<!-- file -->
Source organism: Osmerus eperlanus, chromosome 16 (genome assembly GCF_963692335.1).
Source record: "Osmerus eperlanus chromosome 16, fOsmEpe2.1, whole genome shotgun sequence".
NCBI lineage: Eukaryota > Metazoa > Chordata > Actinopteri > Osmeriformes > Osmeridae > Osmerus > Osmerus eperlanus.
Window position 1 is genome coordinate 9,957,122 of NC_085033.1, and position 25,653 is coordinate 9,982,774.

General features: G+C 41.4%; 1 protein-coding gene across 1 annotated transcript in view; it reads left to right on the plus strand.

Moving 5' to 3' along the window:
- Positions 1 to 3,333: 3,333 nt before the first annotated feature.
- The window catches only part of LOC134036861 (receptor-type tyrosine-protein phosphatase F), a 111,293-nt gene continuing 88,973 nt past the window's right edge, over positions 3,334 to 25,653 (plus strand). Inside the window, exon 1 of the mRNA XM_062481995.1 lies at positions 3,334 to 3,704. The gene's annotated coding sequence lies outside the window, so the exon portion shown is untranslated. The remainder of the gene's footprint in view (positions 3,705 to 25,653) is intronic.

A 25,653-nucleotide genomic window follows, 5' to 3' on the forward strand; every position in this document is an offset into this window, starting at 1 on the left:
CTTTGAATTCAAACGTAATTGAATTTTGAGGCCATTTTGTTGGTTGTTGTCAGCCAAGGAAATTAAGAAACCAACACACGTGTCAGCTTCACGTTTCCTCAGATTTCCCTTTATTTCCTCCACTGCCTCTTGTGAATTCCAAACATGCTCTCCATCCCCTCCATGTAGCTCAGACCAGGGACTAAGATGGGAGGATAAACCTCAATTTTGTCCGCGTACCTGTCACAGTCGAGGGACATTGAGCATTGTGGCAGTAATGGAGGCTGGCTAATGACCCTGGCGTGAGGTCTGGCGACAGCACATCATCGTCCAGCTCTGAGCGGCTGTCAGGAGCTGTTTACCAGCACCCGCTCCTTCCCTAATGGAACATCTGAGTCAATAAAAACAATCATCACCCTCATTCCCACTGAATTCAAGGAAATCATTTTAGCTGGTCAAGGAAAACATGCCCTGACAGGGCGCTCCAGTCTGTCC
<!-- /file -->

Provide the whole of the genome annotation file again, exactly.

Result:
Source organism: Osmerus eperlanus, chromosome 16 (genome assembly GCF_963692335.1).
Source record: "Osmerus eperlanus chromosome 16, fOsmEpe2.1, whole genome shotgun sequence".
NCBI lineage: Eukaryota > Metazoa > Chordata > Actinopteri > Osmeriformes > Osmeridae > Osmerus > Osmerus eperlanus.
Window position 1 is genome coordinate 9,957,122 of NC_085033.1, and position 25,653 is coordinate 9,982,774.

General features: G+C 41.4%; 1 protein-coding gene across 1 annotated transcript in view; it reads left to right on the plus strand.

Moving 5' to 3' along the window:
- Positions 1 to 3,333: 3,333 nt before the first annotated feature.
- The window catches only part of LOC134036861 (receptor-type tyrosine-protein phosphatase F), a 111,293-nt gene continuing 88,973 nt past the window's right edge, over positions 3,334 to 25,653 (plus strand). Inside the window, exon 1 of the mRNA XM_062481995.1 lies at positions 3,334 to 3,704. The gene's annotated coding sequence lies outside the window, so the exon portion shown is untranslated. The remainder of the gene's footprint in view (positions 3,705 to 25,653) is intronic.

A 25,653-nucleotide genomic window follows, 5' to 3' on the forward strand; every position in this document is an offset into this window, starting at 1 on the left:
CTTTGAATTCAAACGTAATTGAATTTTGAGGCCATTTTGTTGGTTGTTGTCAGCCAAGGAAATTAAGAAACCAACACACGTGTCAGCTTCACGTTTCCTCAGATTTCCCTTTATTTCCTCCACTGCCTCTTGTGAATTCCAAACATGCTCTCCATCCCCTCCATGTAGCTCAGACCAGGGACTAAGATGGGAGGATAAACCTCAATTTTGTCCGCGTACCTGTCACAGTCGAGGGACATTGAGCATTGTGGCAGTAATGGAGGCTGGCTAATGACCCTGGCGTGAGGTCTGGCGACAGCACATCATCGTCCAGCTCTGAGCGGCTGTCAGGAGCTGTTTACCAGCACCCGCTCCTTCCCTAATGGAACATCTGAGTCAATAAAAACAATCATCACCCTCATTCCCACTGAATTCAAGGAAATCATTTTAGCTGGTCAAGGAAAACATGCCCTGACAGGGCGCTCCAGTCTGTCC